The Oldest Quran in the World
The Othman Koran was compiled in Medina
by Othman, the third caliph
By: Ian MacWilliam
BBC News* -
The Othman Koran is the oldest in the world
In an obscure corner of the Uzbek capital,
Tashkent, lies one of Islam’s most sacred relics - the world’s oldest
It is a reminder of the role which Central Asia once played in Muslim
history - a fact often overlooked after seven decades of Soviet-imposed
The library where the Koran is kept is in an area of old Tashkent known
as Hast-Imam, well off the beaten track for most visitors to this city.
It lies down a series of dusty lanes, near the grave of a 10th
century scholar, Kaffel-Shashi.
The Mufti of Uzbekistan, the country’s highest religious leader, has his
offices there, in the courtyard of an old madrassa.
Just across the road stands a non-descript mosque and the equally
unremarkable Mui-Mubarak, or “Sacred Hair”, madrassa, which houses a
rarely seen hair of the Muslim Prophet Muhammad, as well as one of
Central Asia’s most important collections of historical works.
”There are approximately 20,000 books and 3000 manuscripts in this
library,” said Ikram Akhmedov, a young assistant in the mufti’s office.
”They deal with mediaeval history, astronomy and medicine. There are
also commentaries on the Koran and books of law. But the oldest book
here is the Othman Koran from the seventh century.”
The Othman Koran was compiled in Medina by
Othman, the third caliph or Muslim leader.
Before him, the sacred verses which Muslims believe God gave to Muhammad
were memorised, or written on pieces of wood or camel bone.
To prevent disputes about which verses should be considered divinely
inspired, Othman had this definitive version compiled. It was completed
in the year 651, only 19 years after Muhammad’s death.
This priceless Koran is kept in a special glass-fronted vault built into
the wall of a tiny inner room.
About one-third of the original survives - about 250 pages - a huge
volume written in a bold Arabic script.
”The Koran was written on deerskin,” said Mr Akhmedov. “It was written
in Hejaz in Saudi Arabia, so the script is Hejazi, similar to Kufic
It is said that Caliph Othman made five copies of the original Koran. A
partial Koran now in the Topkapi Palace in Istanbul is said to be
another of these original copies.
Othman was murdered by a rebellious mob while he
was reading his book. A dark stain on its pages is thought to be the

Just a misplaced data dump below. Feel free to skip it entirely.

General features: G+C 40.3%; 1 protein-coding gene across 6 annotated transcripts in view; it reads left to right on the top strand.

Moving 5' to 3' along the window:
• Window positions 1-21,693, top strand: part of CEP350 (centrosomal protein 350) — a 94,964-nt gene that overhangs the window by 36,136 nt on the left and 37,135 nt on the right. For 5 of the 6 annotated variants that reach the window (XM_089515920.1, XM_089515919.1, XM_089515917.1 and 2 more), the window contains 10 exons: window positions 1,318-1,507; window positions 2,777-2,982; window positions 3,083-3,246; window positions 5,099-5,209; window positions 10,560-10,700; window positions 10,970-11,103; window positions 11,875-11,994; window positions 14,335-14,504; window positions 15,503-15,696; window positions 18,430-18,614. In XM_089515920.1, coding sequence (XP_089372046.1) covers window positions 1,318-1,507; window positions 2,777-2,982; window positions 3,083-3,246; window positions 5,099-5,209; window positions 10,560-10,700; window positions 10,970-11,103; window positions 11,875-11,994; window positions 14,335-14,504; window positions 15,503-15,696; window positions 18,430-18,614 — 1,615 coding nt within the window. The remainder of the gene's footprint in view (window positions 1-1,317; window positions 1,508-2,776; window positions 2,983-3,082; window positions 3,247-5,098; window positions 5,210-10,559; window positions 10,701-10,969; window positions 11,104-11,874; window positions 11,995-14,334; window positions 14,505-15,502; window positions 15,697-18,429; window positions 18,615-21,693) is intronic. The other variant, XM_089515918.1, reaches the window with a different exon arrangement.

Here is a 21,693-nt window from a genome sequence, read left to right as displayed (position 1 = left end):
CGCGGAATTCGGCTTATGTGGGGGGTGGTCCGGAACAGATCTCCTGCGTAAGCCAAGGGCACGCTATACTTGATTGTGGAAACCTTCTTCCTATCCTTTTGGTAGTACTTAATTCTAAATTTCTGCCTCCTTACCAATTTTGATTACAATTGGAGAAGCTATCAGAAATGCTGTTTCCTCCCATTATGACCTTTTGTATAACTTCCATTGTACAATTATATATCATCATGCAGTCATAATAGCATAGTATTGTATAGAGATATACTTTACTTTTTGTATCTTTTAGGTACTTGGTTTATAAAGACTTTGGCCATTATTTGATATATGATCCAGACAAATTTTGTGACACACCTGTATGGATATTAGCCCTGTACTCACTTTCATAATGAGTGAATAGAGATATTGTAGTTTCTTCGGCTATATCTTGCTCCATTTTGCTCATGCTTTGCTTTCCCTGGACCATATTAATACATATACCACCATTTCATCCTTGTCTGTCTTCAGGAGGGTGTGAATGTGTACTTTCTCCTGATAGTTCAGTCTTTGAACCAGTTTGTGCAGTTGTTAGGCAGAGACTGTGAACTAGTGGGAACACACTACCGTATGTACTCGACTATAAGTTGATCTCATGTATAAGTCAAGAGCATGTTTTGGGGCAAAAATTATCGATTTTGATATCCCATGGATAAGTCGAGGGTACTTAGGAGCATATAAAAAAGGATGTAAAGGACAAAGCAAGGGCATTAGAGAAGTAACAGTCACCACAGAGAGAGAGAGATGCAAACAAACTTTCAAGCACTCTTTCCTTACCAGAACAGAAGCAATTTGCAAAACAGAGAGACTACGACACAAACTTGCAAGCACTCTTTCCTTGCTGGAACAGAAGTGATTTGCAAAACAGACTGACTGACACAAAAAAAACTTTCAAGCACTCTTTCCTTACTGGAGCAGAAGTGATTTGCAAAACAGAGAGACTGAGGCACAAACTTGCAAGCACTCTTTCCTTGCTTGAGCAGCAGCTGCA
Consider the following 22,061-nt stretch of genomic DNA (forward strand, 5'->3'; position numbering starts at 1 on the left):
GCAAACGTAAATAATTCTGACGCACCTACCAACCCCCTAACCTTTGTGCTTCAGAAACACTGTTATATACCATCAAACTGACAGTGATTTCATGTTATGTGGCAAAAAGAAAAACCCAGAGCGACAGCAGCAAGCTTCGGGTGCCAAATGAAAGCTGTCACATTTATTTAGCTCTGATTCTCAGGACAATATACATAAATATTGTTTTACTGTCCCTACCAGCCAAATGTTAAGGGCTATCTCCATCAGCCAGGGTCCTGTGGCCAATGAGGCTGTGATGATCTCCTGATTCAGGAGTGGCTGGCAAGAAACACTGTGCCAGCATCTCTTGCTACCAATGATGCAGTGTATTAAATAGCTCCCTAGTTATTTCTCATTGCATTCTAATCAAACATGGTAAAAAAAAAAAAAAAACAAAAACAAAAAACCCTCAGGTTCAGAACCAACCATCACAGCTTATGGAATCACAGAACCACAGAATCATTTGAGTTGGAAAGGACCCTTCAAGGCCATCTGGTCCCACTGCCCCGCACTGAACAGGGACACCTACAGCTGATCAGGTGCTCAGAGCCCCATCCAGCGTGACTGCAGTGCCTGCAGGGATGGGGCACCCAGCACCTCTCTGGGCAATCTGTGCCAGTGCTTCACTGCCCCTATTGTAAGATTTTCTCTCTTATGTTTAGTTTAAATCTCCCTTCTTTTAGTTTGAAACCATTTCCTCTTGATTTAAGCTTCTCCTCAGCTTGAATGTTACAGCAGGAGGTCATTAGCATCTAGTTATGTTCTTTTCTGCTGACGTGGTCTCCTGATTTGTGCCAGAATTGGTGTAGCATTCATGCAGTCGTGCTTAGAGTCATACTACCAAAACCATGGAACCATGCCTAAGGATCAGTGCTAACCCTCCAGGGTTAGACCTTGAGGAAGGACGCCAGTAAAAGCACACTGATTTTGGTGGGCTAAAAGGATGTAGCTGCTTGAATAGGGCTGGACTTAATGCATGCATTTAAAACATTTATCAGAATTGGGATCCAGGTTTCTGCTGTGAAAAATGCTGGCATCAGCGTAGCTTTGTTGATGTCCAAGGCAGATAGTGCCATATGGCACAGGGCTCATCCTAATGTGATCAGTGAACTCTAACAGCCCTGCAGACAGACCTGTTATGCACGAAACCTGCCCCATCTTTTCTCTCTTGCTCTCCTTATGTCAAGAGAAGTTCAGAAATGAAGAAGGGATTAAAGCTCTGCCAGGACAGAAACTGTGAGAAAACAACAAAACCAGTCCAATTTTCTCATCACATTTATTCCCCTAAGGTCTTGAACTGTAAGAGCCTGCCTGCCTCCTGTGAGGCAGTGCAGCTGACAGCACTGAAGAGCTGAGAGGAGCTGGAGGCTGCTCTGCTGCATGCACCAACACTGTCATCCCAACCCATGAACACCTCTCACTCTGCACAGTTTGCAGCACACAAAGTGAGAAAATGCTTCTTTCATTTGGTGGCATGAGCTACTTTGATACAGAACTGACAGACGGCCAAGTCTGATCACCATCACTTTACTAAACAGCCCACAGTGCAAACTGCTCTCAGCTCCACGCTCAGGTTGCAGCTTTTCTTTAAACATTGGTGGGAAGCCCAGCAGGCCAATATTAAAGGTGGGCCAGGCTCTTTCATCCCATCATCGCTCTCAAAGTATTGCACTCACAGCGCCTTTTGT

It was Othman’s murder that precipitated the Shia-Sunni divide which has
split the Muslim world ever since.
Later disputes over the succession led to a division between the
mainstream Sunnis, and supporters of Othman’s immediate successor, Ali,
who became Shias.
The story of how the Othman Koran came to Tashkent is a remarkable one.
After Othman’s death it is believed it was taken by Caliph Ali to Kufa,
in modern Iraq. Seven hundred years later, when the Central Asian
conqueror, Tamerlane, laid waste to the region, he found the Koran and
took it home to grace his splendid capital, Samarkand.
It stayed there for more than four centuries, until the Russians
conquered Samarkand in the 1868. The Russian governor then sent the
Othman Koran to St Petersburg where it was kept in the Imperial
But after the Bolshevik revolution, Lenin was anxious to win over the
Muslims of Russia and Central Asia. Initially he sent the Koran to Ufa
in modern Bashkortostan.
But finally, after repeated appeals from the Muslims of Tashkent, it was
returned once more to Central Asia in 1924. It has remained in Tashkent
Visiting dignitaries from the Muslim world often turn up to see the
Othman Koran in the depths of old Tashkent, so it is odd that it is
still kept in such an out of the way location.
But the authoritarian Uzbek government has inherited a Soviet-era
distrust of Islam, and still views much of its own Islamic history with
The mufti’s official religious establishment is closely watched and
takes care not to attract too much attention to itself.
As a result, its greatest treasure, the world’s oldest Koran, continues
to sit quietly in the medieval quarter of old Tashkent.
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